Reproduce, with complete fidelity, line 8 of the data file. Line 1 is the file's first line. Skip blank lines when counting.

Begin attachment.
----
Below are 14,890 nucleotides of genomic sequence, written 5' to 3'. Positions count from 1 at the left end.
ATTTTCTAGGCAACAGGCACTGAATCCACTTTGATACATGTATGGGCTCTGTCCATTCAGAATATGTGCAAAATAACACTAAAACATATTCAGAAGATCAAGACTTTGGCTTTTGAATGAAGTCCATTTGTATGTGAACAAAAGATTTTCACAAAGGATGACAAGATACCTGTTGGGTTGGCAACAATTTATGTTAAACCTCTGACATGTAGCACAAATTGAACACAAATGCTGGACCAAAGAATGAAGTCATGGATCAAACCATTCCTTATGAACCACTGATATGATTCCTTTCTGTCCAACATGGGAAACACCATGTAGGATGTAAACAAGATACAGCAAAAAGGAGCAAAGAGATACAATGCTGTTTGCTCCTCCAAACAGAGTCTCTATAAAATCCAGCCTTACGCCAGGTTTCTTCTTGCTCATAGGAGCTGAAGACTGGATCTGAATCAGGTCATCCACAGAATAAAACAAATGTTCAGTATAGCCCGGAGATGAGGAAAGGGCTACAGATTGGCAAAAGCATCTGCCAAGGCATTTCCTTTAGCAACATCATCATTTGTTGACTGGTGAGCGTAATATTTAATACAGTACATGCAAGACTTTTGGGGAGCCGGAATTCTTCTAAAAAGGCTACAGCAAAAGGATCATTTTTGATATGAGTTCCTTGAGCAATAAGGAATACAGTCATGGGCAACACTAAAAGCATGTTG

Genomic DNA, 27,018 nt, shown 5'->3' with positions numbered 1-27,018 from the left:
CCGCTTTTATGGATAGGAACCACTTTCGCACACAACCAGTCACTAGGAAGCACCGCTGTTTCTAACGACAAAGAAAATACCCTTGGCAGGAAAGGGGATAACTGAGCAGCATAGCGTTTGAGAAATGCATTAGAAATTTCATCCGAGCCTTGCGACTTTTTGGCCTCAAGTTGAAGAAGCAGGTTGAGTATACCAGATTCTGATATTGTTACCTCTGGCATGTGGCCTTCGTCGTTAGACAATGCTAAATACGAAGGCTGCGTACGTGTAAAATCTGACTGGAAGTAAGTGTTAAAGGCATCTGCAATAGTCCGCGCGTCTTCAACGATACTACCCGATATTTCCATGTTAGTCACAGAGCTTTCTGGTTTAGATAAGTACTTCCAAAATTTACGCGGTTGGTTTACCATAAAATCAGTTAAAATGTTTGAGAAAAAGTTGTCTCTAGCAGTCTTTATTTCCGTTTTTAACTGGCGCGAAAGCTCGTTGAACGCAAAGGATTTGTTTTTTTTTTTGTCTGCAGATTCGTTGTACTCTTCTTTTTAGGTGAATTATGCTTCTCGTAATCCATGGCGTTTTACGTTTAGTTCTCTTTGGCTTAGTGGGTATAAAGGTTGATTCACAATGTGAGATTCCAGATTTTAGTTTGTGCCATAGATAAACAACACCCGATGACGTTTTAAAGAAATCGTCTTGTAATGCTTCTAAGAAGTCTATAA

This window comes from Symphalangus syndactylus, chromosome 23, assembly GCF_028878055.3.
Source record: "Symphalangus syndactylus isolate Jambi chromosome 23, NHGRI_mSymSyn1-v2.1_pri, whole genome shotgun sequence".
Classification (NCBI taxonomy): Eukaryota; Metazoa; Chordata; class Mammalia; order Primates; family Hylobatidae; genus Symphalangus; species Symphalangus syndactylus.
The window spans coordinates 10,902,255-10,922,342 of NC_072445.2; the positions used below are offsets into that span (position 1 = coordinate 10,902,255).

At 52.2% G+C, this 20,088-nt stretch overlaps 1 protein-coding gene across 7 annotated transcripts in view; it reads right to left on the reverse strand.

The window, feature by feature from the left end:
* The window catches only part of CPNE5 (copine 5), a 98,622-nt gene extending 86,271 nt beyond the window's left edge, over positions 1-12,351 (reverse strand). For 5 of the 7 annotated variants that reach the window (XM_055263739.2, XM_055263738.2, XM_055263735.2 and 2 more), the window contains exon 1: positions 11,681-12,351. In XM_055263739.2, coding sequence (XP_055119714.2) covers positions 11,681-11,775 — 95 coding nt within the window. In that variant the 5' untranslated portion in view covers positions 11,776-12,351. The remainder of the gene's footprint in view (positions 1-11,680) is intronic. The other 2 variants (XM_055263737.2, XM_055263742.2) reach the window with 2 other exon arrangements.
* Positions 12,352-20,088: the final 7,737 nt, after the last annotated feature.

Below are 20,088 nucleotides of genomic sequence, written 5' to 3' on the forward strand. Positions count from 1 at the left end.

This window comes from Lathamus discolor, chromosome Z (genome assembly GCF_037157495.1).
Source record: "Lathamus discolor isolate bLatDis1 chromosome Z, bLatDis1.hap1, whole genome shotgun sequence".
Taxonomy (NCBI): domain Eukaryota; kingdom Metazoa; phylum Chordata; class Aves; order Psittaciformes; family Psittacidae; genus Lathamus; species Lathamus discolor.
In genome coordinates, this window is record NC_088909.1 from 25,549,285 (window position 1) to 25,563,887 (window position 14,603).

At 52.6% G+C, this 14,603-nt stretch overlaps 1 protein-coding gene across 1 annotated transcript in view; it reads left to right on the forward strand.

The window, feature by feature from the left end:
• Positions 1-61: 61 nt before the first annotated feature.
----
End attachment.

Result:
The window spans coordinates 10,902,255-10,922,342 of NC_072445.2; the positions used below are offsets into that span (position 1 = coordinate 10,902,255).